The story of Pat Tillman’s death in 2004 in Afghanistan by friendly fire, and the military’s cover up of the tragedy, has been resurrected this week as the film concerning those events opened. “The Tillman Story” is being billed as a documentary, but if the published reviews are any indication, it’s anything but. It is simply a version of the truth that the Tillman family believes about their son’s tragic death. According to those reviews, it editorializes and promotes an anti-war point of view and conspiratorially suggests unproven sinister motives about his death.
That sounds like propaganda to me. If this film comes to Chicago, I won’t be seeing it, just as I chose not to see Michael Moore’s film “Fahrenheit 911” for the same reason. I can find propaganda for free all day long on the internet. I don’t need to go to the cinema for it.
Instead, I have watched many interviews this week that the Tillman family has given to promote the film, to promote the book Mary (Dannie) Tillman has written, and to promote the Patrick Tillman Foundation. Understandably, their pain and anger is palpable. I have also read the military’s final report, which admits that lies that were told to “spare” the Tillman’s feelings and that mistakes were made, and I concluded too that they were trying to use Pat Tillman for propaganda purposes. They did the same thing with Jessica Lynch when they rescued her with a full film crew in tow. In fact, Hollywood propagandized WW II on a regular basis. This is what happens during war. Every administration has done it, and every administration will continue to do it, as wrong as it may be. Additionally, there have always been deaths from friendly fire during wars, and there will continue to be, because the nature of war dictates it. Pat Tillman is not special in that way. Many soldiers who are not famous have died throughout history due to friendly fire.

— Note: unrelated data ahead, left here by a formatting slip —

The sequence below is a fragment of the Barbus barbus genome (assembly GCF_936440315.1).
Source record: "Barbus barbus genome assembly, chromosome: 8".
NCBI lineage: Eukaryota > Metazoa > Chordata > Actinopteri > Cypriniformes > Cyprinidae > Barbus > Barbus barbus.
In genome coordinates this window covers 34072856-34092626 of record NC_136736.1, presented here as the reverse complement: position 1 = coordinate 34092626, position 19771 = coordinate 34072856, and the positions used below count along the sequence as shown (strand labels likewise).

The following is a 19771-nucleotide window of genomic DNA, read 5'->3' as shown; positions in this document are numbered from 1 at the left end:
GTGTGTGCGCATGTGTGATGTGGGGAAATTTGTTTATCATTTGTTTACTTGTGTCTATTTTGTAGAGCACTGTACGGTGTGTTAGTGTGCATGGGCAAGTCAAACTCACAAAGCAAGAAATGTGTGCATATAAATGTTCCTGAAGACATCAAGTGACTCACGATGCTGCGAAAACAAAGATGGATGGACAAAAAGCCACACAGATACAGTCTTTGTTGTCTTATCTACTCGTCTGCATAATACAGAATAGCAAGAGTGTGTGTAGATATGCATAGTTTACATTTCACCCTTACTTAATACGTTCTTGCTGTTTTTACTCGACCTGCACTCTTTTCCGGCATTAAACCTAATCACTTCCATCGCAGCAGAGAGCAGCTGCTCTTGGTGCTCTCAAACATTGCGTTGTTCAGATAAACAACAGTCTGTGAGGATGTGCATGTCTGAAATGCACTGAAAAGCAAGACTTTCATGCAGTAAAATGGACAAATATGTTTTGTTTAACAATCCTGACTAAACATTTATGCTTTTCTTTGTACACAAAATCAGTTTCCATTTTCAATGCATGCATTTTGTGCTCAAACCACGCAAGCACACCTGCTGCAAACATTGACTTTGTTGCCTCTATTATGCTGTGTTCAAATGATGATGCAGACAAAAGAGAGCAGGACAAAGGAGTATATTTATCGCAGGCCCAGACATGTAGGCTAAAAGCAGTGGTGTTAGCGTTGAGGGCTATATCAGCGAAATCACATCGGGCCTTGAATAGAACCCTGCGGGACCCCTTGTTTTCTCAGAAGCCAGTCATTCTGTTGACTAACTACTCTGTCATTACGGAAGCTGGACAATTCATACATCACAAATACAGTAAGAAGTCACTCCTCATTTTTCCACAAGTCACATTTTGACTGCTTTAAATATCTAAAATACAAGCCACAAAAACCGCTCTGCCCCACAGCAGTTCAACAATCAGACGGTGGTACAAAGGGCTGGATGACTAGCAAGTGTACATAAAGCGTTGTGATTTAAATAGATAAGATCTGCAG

The Tillman family has accused the government and the military of shameless propaganda in the handling of their son’s death, which has been their main complaint. Because their son Patrick turned down a $3 million NFL contract to enlist after 9/11, he became a symbol. It wasn’t just the military who made him a symbol, but also the media which carried his story relentlessly, and took the symbolism over the top.
It has now been over 6 years since their son Patrick has died, and they hope the film and book will keep the wrongs of the military and the government in people’s minds. The problem is that we all know the story, and we know what the military did was wrong in waiting five weeks to tell them the truth about how Pat died, but now it seems as if the Tillman’s are using propaganda themselves by pushing an anti-war agenda while telling their son’s story.
Apparently, Pat Tillman turned against the war during his first tour of duty. He felt the Iraq War was an unjust and illegal war, and felt that Afghanistan wasn’t being handled correctly. In short, he turned against President Bush and his men. He began reading Noam Chomsky, and family and friends set up a meeting with Chomsky to take place after he returned from Afghanistan. So the seeds of the anti-war agenda were already being sown before Tillman died. Was he planning on becoming another John Kerry upon his return determined to speak out against the war? Are his parents carrying on their son’s intentions by keeping this story alive and cooperating on this film?
The Tillmans are angry at a lot of people. The military, the government, the Bush administration, and the American people who support the troops’ efforts. They have written books, they’ve been interviewed by all the major players, and now the film. What appears to be one family’s tragedy in coping with the loss of their loving son to friendly fire, and the military’s initial cover-up of that fact, also becomes a propaganda film in the process….the very propaganda the Tillman’s purport to hate.